I’ve read a good many fan-written Oz books, but there are still a few out there, mostly published by the authors themselves or small presses. Many of them are rather slight. I recently obtained two that I hadn’t yet read, so here are some thoughts.
The Healing Power of Oz, by Gil S. Joel – Ozma and her advisers take to reforming people from the Outside World. When a drug dealer, a crooked politician, a confidence man, and a burglar stumble into a magic tunnel to Oz, the Ozites help them to overcome their criminal tendencies and get new jobs. These criminals mostly come across as broad stereotypes rather than believable characters. They all have jokey names, and the drug dealer (who is also an addict himself) takes to sniffing Ozma’s poppies to get high. Ozma transforms him into a playing card so he can break his addiction, and he learns to fly and enters into a relationship with Jennifer, a girl in the royal court who originated in Joel’s earlier The Case of the Framed Fairy of Oz (which I haven’t read). Roger the Read Bird makes a brief appearance to help the reformed junkie fly, and while I”m not sure why he was there, it was nice to see him again.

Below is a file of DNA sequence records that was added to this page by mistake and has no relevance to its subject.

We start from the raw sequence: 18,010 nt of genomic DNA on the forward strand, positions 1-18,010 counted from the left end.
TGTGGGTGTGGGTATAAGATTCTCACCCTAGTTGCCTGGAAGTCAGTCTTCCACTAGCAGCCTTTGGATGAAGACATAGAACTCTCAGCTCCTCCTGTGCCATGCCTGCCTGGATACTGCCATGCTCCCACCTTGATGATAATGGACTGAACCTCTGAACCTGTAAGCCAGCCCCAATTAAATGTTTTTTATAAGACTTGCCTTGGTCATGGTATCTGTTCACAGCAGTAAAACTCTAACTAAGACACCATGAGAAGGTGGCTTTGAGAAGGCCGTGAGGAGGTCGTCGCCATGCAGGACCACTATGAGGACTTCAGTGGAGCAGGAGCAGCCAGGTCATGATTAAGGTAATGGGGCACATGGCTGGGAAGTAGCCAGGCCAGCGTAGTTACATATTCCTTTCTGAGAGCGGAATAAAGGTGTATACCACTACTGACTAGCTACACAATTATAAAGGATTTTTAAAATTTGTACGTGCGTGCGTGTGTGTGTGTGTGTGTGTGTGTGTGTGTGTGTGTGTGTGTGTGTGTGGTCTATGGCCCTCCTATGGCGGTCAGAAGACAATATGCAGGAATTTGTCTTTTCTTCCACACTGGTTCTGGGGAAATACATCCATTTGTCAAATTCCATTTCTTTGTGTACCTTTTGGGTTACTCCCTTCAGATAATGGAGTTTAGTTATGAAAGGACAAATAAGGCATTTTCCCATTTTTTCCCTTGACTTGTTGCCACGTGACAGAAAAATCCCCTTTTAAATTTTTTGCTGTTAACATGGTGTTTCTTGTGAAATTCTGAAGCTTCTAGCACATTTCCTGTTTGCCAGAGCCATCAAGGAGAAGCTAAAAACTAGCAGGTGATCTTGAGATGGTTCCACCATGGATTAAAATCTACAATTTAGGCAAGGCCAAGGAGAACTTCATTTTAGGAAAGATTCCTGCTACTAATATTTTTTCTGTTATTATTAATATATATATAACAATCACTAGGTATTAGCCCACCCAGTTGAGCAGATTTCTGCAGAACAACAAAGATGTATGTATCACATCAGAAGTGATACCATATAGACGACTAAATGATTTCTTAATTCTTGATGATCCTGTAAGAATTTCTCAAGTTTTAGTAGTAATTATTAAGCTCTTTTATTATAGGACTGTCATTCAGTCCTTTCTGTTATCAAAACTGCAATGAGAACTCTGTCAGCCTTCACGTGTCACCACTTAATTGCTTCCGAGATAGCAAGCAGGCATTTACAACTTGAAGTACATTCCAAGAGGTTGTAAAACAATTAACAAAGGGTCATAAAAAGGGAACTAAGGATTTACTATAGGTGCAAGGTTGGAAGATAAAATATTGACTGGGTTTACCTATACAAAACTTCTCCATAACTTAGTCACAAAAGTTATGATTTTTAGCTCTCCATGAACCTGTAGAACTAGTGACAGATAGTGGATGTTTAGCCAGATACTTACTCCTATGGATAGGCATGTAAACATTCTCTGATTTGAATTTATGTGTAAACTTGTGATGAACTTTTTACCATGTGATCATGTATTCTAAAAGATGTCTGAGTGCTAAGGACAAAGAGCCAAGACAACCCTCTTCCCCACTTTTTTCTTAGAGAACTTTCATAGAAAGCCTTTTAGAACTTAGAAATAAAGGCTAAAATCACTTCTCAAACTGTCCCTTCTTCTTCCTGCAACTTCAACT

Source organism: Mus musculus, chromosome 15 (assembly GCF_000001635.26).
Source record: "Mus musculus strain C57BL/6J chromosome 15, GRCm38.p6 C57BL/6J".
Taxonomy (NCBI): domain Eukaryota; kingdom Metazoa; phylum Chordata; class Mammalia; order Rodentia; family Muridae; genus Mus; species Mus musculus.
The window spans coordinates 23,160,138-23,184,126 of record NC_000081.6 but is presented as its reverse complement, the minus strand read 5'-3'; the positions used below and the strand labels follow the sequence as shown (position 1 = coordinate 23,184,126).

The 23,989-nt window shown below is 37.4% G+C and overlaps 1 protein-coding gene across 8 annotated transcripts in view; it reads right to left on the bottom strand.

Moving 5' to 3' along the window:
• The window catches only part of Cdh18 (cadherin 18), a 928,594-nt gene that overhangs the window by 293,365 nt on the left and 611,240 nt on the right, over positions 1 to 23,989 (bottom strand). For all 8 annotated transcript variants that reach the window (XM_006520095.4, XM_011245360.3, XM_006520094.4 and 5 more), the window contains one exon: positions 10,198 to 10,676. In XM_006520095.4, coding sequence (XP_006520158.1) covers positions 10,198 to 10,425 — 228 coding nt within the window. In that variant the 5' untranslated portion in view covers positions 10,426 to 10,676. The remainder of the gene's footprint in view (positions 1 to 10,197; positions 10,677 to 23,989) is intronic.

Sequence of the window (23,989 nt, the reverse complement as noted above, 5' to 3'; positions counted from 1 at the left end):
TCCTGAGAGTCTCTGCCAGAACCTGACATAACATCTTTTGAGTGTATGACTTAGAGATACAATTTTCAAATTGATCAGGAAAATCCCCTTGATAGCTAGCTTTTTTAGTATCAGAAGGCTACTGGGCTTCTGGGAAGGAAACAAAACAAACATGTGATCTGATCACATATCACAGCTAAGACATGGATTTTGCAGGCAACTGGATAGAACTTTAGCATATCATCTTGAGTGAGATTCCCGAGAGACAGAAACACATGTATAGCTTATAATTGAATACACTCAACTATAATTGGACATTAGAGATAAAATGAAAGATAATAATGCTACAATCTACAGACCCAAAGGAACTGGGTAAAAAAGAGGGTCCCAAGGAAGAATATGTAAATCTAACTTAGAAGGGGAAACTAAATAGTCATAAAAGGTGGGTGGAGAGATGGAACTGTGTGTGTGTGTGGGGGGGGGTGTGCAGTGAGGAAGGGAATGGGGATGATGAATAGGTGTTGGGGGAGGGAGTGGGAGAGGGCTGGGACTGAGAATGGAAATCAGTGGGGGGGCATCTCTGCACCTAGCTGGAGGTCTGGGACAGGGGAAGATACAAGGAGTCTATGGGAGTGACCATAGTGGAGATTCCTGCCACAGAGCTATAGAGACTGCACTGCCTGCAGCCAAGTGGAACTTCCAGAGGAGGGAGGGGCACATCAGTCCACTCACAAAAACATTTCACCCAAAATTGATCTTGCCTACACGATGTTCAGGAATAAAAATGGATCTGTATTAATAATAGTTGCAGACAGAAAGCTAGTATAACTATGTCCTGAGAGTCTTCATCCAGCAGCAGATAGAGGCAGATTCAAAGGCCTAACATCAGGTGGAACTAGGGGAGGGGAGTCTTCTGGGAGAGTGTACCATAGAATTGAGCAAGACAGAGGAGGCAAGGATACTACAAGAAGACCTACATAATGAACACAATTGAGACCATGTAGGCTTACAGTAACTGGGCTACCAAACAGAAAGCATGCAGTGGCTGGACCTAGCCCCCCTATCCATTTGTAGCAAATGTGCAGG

There’s also a Nome invasion under Kaliko, which Ruggedo actually helps to thwart. There were several aspects that I found difficult to square with my own take on Oz, but it was a pretty cute read.
The Thompson Girls in Oz, by Philip John Lewin – There’s a trend of people writing their young relatives into Oz, which is a nice thing to do, but kind of messes with the willing suspension of disbelief when they’re released to the general public. That said, there have been some cool Oz stories written along these lines, like Ruth Waara’s Umbrella Island and Magic Cryptogram and Ruth Morris’ Flying Bus. This story isn’t as good as those, but it does have some interesting characters. There’s a leprechaun who’s a friend of the family, a guy who uses a magical snakeskin to change his form, and a dog who dodges thrown objects. I think the tale could have used more plot, though. Thompson appears to be the actual name of the girls to whom the book is dedicated, with no connection to Ruth Plumly or Tot of Merryland, at least as far as we know.